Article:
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Helical Turbulence Prevails over Inertial Waves in Forced Rotating Flows at High Reynolds and Low Rossby Numbers

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  • 1 National Center for Atmospheric Research, Boulder, Colorado
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Abstract

A study of spectral laws for helical turbulence in the presence of solid body rotation up to Reynolds numbers Re ~ 1 × 105 and down to Rossby numbers Ro ~ 3 × 10−3 is presented. The forcing function is a fully helical flow that can also be viewed as mimicking the effect of atmospheric convective motions. Variants of a model developed previously by Baerenzung et al. are tested in the helical case against direct numerical simulation (DNS), using data from a run on a grid of 15363 points; its efficiency is also contrasted against a spectral large-eddy simulation (LES) by Chollet and Lesieur, as well as an underresolved DNS. The model including the contribution of helicity to the spectral eddy dissipation and eddy noise behaves best, allowing the recovery of statistical features of the flow. Even if the model is based on isotropic assumptions, the authors demonstrated in a previous study that the small scales of flows at moderate Rossby number can be considered to be isotropic in the range of parameters considered here and that therefore their model is appropriate to treat this kind of flow.

An exploration of parameter space is then performed beyond what is feasible today using DNS. At a fixed Reynolds number, lowering the Rossby number leads to a regime of wave-mediated inertial helicity cascades to small scales. However, at a fixed Rossby number, increasing the Reynolds number leads the system to be dominated by turbulent energy exchanges where the role of inertial waves is to weaken the direct cascade of energy while strengthening the large scales. It is found that a useful parameter for partitioning the data is , with Urms, ν, and Ω being the rms velocity, the viscosity, and the rotation rate, respectively. The parameter that determines how much the energy cascade is direct or inverse—in which case the cascade to small scales is predominantly that of helicity—is linked to Ro.

Current affiliation: INPG, Grenoble, France.

Additional affiliation: Departamento de Física, Facultad de Ciencias Exactas y Naturales, Universidad de Buenos Aires and CONICET, Ciudad Universitaria, Buenos Aires, Argentina.

The National Center for Atmospheric Research is sponsored by the National Science Foundation.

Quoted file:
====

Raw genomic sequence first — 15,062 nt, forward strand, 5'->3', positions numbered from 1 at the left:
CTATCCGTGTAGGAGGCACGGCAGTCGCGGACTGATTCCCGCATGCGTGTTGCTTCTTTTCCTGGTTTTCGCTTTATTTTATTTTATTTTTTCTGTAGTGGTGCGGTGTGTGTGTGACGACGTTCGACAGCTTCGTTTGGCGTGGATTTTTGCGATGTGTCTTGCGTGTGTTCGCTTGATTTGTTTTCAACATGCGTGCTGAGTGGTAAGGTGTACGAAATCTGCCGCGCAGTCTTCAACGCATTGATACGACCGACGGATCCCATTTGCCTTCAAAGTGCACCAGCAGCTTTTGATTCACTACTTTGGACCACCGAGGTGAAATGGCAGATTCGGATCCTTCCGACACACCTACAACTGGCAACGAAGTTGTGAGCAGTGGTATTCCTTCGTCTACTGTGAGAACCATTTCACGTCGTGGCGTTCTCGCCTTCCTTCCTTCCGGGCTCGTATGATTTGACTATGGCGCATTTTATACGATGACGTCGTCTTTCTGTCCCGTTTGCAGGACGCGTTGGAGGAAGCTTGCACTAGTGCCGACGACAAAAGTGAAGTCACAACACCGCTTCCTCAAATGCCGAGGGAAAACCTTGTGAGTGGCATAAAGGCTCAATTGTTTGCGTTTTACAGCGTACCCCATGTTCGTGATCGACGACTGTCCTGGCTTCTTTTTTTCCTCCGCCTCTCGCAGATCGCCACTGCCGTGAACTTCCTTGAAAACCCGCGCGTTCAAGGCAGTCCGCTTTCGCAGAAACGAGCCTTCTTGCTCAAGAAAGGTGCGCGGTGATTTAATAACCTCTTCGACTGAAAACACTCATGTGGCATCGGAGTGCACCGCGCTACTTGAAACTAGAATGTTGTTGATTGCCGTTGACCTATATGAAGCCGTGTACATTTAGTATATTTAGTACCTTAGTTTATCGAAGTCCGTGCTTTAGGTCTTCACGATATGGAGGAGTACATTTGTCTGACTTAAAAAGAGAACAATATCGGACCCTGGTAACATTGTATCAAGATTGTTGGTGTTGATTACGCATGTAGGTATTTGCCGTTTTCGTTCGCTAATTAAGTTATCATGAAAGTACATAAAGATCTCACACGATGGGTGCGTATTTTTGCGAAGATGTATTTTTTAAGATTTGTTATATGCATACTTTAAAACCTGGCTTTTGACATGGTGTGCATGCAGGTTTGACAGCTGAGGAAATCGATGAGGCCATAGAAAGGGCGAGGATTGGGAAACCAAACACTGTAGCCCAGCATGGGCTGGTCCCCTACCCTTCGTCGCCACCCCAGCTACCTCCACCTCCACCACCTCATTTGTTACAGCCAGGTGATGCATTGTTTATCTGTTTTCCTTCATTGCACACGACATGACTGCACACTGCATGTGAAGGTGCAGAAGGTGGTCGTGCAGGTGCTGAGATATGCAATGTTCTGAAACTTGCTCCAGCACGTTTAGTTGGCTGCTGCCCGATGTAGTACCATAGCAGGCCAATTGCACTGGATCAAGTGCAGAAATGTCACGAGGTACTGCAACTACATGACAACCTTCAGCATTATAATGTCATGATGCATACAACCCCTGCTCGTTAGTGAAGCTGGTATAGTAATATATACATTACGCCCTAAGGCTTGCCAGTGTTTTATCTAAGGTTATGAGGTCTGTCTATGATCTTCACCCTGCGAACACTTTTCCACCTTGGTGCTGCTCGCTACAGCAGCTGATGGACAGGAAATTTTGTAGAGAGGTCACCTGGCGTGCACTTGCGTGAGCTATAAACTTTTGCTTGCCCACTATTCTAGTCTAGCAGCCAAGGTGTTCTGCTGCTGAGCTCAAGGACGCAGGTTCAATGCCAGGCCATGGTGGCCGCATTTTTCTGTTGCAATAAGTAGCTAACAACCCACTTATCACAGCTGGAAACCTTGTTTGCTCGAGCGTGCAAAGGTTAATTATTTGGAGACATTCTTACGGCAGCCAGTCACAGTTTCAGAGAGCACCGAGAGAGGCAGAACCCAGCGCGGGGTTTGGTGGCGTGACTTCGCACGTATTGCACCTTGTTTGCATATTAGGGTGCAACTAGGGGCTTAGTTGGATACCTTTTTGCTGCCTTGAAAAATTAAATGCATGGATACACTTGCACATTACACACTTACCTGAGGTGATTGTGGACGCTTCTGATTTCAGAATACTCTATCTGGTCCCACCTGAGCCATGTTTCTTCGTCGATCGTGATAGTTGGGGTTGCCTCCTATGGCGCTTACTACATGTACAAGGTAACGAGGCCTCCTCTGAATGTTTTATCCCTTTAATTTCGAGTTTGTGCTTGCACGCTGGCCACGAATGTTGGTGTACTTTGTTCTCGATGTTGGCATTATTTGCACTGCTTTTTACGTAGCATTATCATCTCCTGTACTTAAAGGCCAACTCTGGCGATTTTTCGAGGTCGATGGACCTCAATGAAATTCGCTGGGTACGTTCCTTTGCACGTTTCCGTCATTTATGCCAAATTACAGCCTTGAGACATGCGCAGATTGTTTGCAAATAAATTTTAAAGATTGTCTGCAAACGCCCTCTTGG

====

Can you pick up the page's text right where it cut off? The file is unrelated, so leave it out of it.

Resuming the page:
Corresponding author address: Julien Baerenzung, NCAR, P.O. Box 3000, Boulder, CO 80307–3000. E-mail: julien.baerenzung@hmg.inpg.fr

Abstract

A study of spectral laws for helical turbulence in the presence of solid body rotation up to Reynolds numbers Re ~ 1 × 105 and down to Rossby numbers Ro ~ 3 × 10−3 is presented. The forcing function is a fully helical flow that can also be viewed as mimicking the effect of atmospheric convective motions. Variants of a model developed previously by Baerenzung et al. are tested in the helical case against direct numerical simulation (DNS), using data from a run on a grid of 15363 points; its efficiency is also contrasted against a spectral large-eddy simulation (LES) by Chollet and Lesieur, as well as an underresolved DNS. The model including the contribution of helicity to the spectral eddy dissipation and eddy noise behaves best, allowing the recovery of statistical features of the flow. Even if the model is based on isotropic assumptions, the authors demonstrated in a previous study that the small scales of flows at moderate Rossby number can be considered to be isotropic in the range of parameters considered here and that therefore their model is appropriate to treat this kind of flow.

An exploration of parameter space is then performed beyond what is feasible today using DNS. At a fixed Reynolds number, lowering the Rossby number leads to a regime of wave-mediated inertial helicity cascades to small scales. However, at a fixed Rossby number, increasing the Reynolds number leads the system to be dominated by turbulent energy exchanges where the role of inertial waves is to weaken the direct cascade of energy while strengthening the large scales. It is found that a useful parameter for partitioning the data is , with Urms, ν, and Ω being the rms velocity, the viscosity, and the rotation rate, respectively. The parameter that determines how much the energy cascade is direct or inverse—in which case the cascade to small scales is predominantly that of helicity—is linked to Ro.

Current affiliation: INPG, Grenoble, France.

Additional affiliation: Departamento de Física, Facultad de Ciencias Exactas y Naturales, Universidad de Buenos Aires and CONICET, Ciudad Universitaria, Buenos Aires, Argentina.

The National Center for Atmospheric Research is sponsored by the National Science Foundation.

Corresponding author address: Julien Baerenzung, NCAR, P.O. Box 3000, Boulder, CO 80307–3000. E-mail: julien.baerenzung@hmg.inpg.fr
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